The New York Times reports that 120 people have died in the severe earthquake that hit central Italy early Wednesday morning, awakening residents in Rome, which is almost a hundred miles southwest.
The earthquake, which had a preliminary magnitude of 6.2, struck at 3:36 am, about 6.5 miles southeast of the town of Norcia in the Umbria region, followed by about 200 aftershocks over the next several hours, including a 5.5-magnitude tremor at 4:33 am.
The authorities said the quake was comparable in intensity to one in 2009 in the Abruzzo region of central Italy that killed more than 300 people.
Towns in three regions—Umbria, Lazio and Marche—were devastated by the quake, which could be felt as far away as Bologna in the north and Naples in the south. The deaths appeared to be concentrated in four communities: at least 86 in the towns of Amatrice and Accumoli, in Lazio, and at least 32 deaths in Marche, in the village of Arquata del Tronto and the hamlet of Pescara del Tronto. Pope Francis set aside his planned remarks for his general audience and led a pilgrims in praying the Sorrowful Mysteries of the Rosary for the victims of the earthquake: “On hearing the news of the earthquake that has struck central Italy and which has devastated many areas and left many wounded, I cannot fail to express my heartfelt sorrow and spiritual closeness to all those present in the zones afflicted,” the Pope said August 24.
He offered his condolences to all who have lost loved ones, and his expressed his spiritual closeness to those who are “anxious and afraid.” … According to the BBC, the mayor of Amatrice, one of the worst-hit areas, said “the town is gone.” Officials warn that the death toll will likely continue to rise as rescue efforts move forward.
Pope Francis, hearing that the mayor of Amatrice said his town “no longer exists” and learning that many children are also among the dead, said “I am deeply saddened.” “For this reason I want to assure all the people of Accumoli, Amatrice, the diocese of Rieti, Ascoli Piceno and all the people of Lazio, Umbria and Le Marche of the prayers and close solidarity of the entire Church,” he said.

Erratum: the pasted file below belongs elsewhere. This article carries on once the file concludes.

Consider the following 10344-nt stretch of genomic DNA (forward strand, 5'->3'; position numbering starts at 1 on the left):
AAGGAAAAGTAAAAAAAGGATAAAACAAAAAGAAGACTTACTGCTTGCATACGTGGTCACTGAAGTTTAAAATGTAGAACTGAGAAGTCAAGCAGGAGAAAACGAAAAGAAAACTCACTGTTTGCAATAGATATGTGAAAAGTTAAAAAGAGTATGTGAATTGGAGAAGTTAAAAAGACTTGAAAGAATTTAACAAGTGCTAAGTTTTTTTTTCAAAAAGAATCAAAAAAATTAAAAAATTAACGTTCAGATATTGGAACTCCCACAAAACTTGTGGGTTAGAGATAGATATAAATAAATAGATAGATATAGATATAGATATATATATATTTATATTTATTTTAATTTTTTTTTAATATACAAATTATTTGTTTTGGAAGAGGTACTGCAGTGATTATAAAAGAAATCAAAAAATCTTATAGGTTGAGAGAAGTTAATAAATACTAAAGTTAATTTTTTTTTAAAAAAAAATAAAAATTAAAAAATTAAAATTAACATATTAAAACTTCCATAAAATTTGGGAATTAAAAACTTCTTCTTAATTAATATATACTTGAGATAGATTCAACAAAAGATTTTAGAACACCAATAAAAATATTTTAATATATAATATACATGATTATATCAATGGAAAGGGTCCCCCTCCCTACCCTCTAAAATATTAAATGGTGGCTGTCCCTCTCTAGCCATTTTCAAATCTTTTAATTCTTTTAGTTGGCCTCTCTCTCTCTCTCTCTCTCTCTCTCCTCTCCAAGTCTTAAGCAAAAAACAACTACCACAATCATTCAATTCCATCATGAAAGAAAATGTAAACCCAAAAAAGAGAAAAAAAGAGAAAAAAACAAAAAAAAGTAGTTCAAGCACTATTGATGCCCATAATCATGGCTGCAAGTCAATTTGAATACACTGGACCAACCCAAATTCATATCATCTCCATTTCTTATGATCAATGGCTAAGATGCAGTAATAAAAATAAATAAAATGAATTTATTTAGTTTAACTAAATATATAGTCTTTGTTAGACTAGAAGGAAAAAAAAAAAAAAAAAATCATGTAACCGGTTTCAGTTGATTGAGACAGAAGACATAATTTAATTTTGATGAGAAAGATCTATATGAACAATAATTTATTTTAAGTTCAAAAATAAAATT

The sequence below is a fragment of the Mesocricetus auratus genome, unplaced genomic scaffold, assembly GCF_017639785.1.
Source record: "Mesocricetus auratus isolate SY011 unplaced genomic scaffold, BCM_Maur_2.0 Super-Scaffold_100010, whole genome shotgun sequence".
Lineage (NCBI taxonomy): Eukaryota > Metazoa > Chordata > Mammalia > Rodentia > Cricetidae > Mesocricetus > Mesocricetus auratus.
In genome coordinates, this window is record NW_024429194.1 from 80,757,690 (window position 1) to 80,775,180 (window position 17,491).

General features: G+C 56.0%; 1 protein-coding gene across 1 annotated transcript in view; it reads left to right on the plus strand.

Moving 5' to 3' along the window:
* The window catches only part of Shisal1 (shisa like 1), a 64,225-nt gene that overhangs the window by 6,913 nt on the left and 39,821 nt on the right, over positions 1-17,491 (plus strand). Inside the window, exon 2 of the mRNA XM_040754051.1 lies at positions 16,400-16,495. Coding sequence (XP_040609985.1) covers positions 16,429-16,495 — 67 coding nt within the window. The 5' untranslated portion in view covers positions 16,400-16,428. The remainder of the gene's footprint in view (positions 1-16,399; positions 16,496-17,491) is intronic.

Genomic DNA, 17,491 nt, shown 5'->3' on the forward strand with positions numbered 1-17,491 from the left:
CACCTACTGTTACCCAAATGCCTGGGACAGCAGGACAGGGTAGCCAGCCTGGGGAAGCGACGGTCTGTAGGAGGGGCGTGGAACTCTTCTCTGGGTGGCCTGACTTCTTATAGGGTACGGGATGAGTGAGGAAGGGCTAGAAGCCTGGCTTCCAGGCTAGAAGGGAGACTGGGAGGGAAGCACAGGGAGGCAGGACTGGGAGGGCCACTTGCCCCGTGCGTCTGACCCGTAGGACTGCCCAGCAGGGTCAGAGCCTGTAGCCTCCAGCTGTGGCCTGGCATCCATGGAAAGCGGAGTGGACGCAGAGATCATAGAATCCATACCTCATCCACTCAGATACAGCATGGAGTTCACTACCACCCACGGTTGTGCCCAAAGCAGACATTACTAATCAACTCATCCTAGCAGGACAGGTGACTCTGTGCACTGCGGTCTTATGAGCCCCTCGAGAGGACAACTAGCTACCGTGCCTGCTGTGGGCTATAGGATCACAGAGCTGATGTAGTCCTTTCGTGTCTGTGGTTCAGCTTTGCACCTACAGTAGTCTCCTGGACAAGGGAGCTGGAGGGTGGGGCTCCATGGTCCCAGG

The Pope then offered his thanks to all the volunteer and rescue workers assisting in the affected areas, asking Jesus, “who is always moved by compassion before the reality of human suffering, that he may console the broken hearted, and through the intercession of the Virgin Mary bring them peace.”
“With Jesus, let our hearts be moved with compassion,” he said, and invited the some 11,000 pilgrims present to join him in praying the Sorrowful Mysteries of the Rosary.
The Benedictine Monks of Norcia, in a message sent out by e-mail early Wednesday, said, “We are OK. We are alive, and there are no serious injuries to report. Sadly, there are many injuries to report among the people of the region, especially those in small mountain villages. Please pray for them. We monks will do what we can to contribute here on the ground, but we’ll need your spiritual support in a special way during this period.”
In a later message left on Facebook, they stated:
After a careful study of the developing seismic situation in our region of Italy, as a precautionary measure, we have decided to temporarily transfer our community to Rome.
The monks of the international Benedictine headquarters at St. Anselmo in Rome have kindly offered our monks a place to remain during this period of uncertainty. We would be grateful if you added the monks of St. Anselmo to your prayers for their generosity during our time of need.
While the community is in Rome, two monks will remain in Norcia to keep watch over the basilica and monitor the developing situation. They will avoid danger by sleeping in tents outside the city walls.
We strive to maintain the order of the Rule even during the most difficult of circumstances, and this transfer, while disruptive, will ensure the safety of our monks and grant us all the peace to continue to practice our monastic life.
Please continue to pray for our community, (and consider giving a gift to help our effort to rebuild.
By Carl E. Olson
Photo 1: A 2003 photo of the church of St. Benedict or San Benedetto, cared for by the Monks of Norcia
Photo 2: A crucifix in the Monastery of Saint Benedict in Norcia